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The VA scandal: Should we expand the federal failure?




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The author of this entry is responsible for this content, which is not edited by the Wilson County News or wilsoncountynews.com.
July 16, 2014 | 1,464 views | Post a comment

By Dr. Gary Welton

Wikipedia has called it the Veterans Health Administration Scandal of 2014. An audit released in early June found that more than 120,000 veterans were left waiting or never got care, and that records were intentionally vague, misleading, and falsified. More recent reports, as announced by CNN, indicate that at least seven times in the last year, records that showed that veterans died while waiting for care were altered or rewritten by someone else; the changes listed the veterans as living, not deceased, essentially hiding their deaths.

In another report, CNN said that one veteran with a service-related psychiatric condition was in the facility for eight years before he received a comprehensive psychiatric evaluation; in another case, a veteran only had one psychiatric note in his medical chart in seven years. The story continues to unfold, as the Office of Special Counsel, an independent government agency that protects whistleblowers, is still investigating more than 50 whistleblower disclosures alleging patient health or safety at the VA nationwide.

At one level, the scandal suggests that the responsible government officials failed to perform their assigned jobs, and high-level administrators need to be replaced. At another level, however, the scandal suggests that, as Ronald Reagan once put it, “Government is not the solution to our problem. Government is the problem.”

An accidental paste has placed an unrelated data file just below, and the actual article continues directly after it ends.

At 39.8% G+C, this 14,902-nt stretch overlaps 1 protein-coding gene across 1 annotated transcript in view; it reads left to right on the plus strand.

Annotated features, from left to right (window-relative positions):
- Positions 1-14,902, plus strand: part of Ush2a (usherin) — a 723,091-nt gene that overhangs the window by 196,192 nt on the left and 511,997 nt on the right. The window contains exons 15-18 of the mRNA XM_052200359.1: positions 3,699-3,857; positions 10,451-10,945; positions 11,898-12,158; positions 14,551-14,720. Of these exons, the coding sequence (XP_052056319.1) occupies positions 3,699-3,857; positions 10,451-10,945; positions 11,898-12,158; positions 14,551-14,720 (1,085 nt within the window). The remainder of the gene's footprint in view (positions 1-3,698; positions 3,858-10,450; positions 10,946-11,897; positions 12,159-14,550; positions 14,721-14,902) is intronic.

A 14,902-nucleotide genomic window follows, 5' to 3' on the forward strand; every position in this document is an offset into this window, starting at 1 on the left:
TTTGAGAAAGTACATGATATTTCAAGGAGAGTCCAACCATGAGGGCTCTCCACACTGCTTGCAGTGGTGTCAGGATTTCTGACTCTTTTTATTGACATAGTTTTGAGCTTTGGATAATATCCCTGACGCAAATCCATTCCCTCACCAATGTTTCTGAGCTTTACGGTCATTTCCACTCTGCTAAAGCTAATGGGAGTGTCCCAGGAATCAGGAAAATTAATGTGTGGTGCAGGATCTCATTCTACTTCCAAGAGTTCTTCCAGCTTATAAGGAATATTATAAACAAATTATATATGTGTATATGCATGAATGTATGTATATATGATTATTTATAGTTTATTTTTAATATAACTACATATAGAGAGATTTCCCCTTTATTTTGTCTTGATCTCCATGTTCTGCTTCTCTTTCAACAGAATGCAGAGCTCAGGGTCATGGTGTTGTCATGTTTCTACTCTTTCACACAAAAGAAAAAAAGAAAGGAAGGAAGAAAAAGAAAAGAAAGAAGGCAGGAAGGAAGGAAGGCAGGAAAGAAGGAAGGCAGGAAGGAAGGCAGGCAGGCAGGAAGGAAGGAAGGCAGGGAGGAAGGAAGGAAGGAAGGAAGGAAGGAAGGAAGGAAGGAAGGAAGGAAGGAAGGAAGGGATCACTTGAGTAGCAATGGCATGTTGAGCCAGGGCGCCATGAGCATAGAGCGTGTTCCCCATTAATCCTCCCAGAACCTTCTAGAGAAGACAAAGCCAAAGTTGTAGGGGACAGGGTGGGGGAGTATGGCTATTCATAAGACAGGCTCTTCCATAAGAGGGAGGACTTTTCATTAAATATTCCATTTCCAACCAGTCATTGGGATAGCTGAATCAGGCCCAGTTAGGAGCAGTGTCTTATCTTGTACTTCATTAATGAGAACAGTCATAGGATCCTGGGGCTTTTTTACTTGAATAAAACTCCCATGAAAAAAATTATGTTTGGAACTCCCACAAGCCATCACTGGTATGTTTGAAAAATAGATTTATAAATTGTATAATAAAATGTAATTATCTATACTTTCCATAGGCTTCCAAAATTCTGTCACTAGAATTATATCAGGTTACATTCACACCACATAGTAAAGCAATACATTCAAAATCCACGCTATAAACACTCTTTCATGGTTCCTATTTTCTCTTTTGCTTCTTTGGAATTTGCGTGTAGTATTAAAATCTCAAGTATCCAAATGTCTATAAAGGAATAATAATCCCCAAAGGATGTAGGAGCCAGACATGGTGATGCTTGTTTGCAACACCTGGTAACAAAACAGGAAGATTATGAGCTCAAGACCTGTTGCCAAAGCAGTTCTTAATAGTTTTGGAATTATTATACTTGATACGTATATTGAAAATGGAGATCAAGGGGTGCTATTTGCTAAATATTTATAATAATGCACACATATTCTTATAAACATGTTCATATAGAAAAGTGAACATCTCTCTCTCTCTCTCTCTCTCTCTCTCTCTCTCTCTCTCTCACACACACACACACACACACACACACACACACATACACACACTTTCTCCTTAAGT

We owe respect, honor, and care to our American veterans. This scandal demonstrates, however, that the current big-government solution has failed our veterans. Data show that we currently have 21.6 million living veterans, some of whom require expensive and extensive medical care. It is embarrassing and humiliating that we have done so poorly on behalf of our military heroes. Our federal government has failed, big time.

My question today is this: Given that our federal government has shown ineptitude in serving 21.6 million living veterans, why is the federal government trying to expand their control of 21 million college students?

In a recent meeting, the president of one of the six regional independent accrediting agencies said, “The federal Department of Education wants to regulate practically everything.” The Chronicle of Higher Education (CHE) reports (June 26, 2014) that Senate Democrats have put forward a 785-page bill to renew the Higher Education Act. The article reports that “Senator Tom Harkin of Iowa, the bill’s sponsor and chairman of the Senate education committee, said he wanted to add provisions to reform accreditation.” Another June 26 article in the CHE quoted Ted Mitchell, the undersecretary of education, who called for the federal government to take over monitoring functions currently being handled by the accrediting agencies.

The current accreditation system, primarily functioning under these six regional accreditors, is not a perfect system. The accreditation guidelines and standards continue to evolve and improve. Yet, it is fair to ask whether the federal government would create a better system. If the federal government continues to take greater control over the accreditation of America’s unique and diverse educational system, will the federal government do a better job than the independent accrediting agencies?

The failures of the federal government in handling veterans’ medical care, for 21.6 million living veterans, raises serious questions about the federal government’s ability to monitor the higher education of 21 million students. My vote is to allow the independent accrediting agencies, on the basis of the strength of these independent and experienced bodies, to continue their work. I have no assurance that the federal government would do as well.

Dr. Gary L. Welton is assistant dean for institutional assessment, professor of psychology at Grove City College, and a contributor to The Center for Vision & Values. He is a recipient of a major research grant from the Templeton Foundation to investigate positive youth development.
 
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